This dynasty inspired the most popular name in Vietnam today, adopted or inherited by almost 40% of the inhabitants.
He also founded an empire that dominated a substantial part of Indochina. Nguyen feudal lords held power until 1945, but from 1862 to 1945 – the long French colonial period – that power was no more than a formality.
The new ex-Vietcong leaders who took over the country after the end of the Vietnam War considered the city's centuries-old buildings as shameful legacies of the nation's imperial past, declared them politically incorrect and vetoed them for abandonment.
Around 1990, at a time when Vietnam had already opened up to the world, local authorities understood the tourist potential of that legacy. They promoted the monuments to national treasures.
A UNESCO rewarded the turnaround, designated them a World Heritage Site and supported major restoration and preservation works.
As we explore the city, we find it increasingly difficult to distinguish it from its prolific history.
The Proliferation of Religions in a Strongly Rooted Communist Nation
Despite the proselytism of both Portuguese and, later, French priests, despite the nation's submission to communism, in Hué, Buddhism is unnaturally tolerated by the authorities of the socialist republic as in no other Vietnamese city.
Hué has always had the largest number of monasteries in the country and its most reactive and therefore most notorious monks. In such a way that the Thap Phuoc Duyen tower of the Thien Mu pagoda – also built by a Mr. Nguyen and which, in the 80s, hosted strong anti-communist protests – is preserved as an official symbol of the city.
One of the guides who enforces his services at the entrance informs us of this. We ended up admitting it and the tour guide refreshes our memory of other surprising facts.
“In 1963, in the midst of the Vietnam War, Tích Quàng Dúc, one of the most nonconforming resident monks, drove an Austin to Saigon to protest against the anti-Buddhist policy of the South Vietnamese government. He ended up sacrificing himself in public.”
Images of his atrocious death in flames that roamed the world and inspired several other self-immolations come to mind. “Many Westerners were less shocked by the suicides than by the reaction of the cruel Madame Nhu, the president's sister-in-law whom the people dubbed the Iron Butterfly because of her exquisite cruelty.
She declared that the self-immolations were mere barbecues and, to top it off, added: "let us burn and we'll clap our hands."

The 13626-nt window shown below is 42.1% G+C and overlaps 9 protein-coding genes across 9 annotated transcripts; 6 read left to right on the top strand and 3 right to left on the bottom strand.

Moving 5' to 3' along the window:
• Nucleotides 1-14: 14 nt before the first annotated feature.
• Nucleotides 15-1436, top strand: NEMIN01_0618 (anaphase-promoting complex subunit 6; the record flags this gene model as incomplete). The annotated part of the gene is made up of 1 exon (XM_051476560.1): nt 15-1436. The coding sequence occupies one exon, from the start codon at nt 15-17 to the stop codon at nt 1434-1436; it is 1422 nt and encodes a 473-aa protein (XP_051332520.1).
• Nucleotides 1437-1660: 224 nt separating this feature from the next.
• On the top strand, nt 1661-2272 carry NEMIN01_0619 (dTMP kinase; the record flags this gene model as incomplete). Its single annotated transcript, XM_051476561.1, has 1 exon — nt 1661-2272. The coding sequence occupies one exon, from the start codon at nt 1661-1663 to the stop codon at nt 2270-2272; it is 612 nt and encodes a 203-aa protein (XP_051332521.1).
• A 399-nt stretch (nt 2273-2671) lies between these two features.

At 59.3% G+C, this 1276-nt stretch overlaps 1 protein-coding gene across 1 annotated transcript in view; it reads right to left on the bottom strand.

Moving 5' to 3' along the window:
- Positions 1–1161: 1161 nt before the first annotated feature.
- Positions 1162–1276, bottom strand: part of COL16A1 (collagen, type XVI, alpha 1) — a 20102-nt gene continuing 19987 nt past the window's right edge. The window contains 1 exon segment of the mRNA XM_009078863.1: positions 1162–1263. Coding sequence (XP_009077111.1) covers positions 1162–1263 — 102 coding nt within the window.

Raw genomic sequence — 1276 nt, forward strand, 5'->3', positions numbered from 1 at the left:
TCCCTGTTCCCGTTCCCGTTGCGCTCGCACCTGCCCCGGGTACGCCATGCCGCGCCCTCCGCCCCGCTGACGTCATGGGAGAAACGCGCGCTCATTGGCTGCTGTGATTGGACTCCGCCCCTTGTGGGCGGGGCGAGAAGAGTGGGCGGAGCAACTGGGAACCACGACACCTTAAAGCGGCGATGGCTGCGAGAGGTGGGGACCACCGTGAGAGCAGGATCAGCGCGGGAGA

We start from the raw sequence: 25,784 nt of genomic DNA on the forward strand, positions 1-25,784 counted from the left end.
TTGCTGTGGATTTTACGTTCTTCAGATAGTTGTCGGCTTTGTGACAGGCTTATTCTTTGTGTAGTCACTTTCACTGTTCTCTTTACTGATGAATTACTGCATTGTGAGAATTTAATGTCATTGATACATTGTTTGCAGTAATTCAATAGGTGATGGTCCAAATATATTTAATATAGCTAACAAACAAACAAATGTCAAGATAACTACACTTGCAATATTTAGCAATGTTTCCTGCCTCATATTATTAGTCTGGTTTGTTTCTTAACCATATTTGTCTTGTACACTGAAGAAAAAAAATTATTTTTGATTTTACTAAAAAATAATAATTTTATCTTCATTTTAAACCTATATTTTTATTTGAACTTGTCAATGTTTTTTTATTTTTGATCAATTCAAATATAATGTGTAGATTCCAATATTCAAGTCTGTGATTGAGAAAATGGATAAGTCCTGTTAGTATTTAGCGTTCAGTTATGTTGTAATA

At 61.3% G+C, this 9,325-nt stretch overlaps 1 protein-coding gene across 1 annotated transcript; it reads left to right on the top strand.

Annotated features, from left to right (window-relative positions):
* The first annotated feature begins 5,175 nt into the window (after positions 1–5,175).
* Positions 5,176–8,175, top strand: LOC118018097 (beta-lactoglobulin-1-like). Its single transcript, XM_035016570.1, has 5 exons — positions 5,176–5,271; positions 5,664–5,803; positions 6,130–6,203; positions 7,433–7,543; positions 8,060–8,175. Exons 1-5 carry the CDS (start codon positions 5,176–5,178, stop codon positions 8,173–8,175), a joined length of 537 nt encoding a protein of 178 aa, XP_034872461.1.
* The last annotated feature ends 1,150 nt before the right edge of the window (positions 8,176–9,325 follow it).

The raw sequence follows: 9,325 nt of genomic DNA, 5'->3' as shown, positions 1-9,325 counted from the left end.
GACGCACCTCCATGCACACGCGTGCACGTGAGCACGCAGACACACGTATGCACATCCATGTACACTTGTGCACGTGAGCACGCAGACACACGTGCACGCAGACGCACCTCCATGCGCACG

To reach Thien Mu, we travel four kilometers on the accelerates, along a luxuriant bank of the Perfume River where secular and sumptuous mausoleums of ancient emperors succeed each other.
The tower is 21 meters.
It appears prominent on a riverside elevation, so we can detect it without difficulty.
The Perfume River and the Oriental Elegance of Hué
Once inside the pagoda, we join groups of pilgrims who seek expiation and spiritual improvement there. We admire Vietnamese faithful who light incense sticks at the entrance to the temple.
Even without wanting to, we are also purified by the smoke and the aroma released.
Like any native or resident, Quang takes advantage of his presence to tell us about the beauty of the women of Hué, revered throughout the country.
On our own, we return to the tranquility of the Perfume bank when we come across a potential archetype of both this beauty and Vietnamese exoticism.
A lady dressed in purple trousers and a blue long-sleeved shirt looks at us squatting in Asian and semi-acrobatic fashion on a small high wall facing the river's flow.
A scarf that matched the rest of the garments and a more than expected hat not the they protected her face from the tropical sun and preserved the yellowish clarity of her skin, an unavoidable requirement of physical perfection in these parts that are really close to the old woman. cochinchina.
The lady only spoke Vietnamese. Using illustrative gestures and instigated by the empathy that emanated from her tiny almond eyes, we understood that we could photograph her.
When we did, we felt a big smile behind the colored scarf.
Until the end of the day, we continued to discover the charm of the proud people of the ancient capital of Vietnam.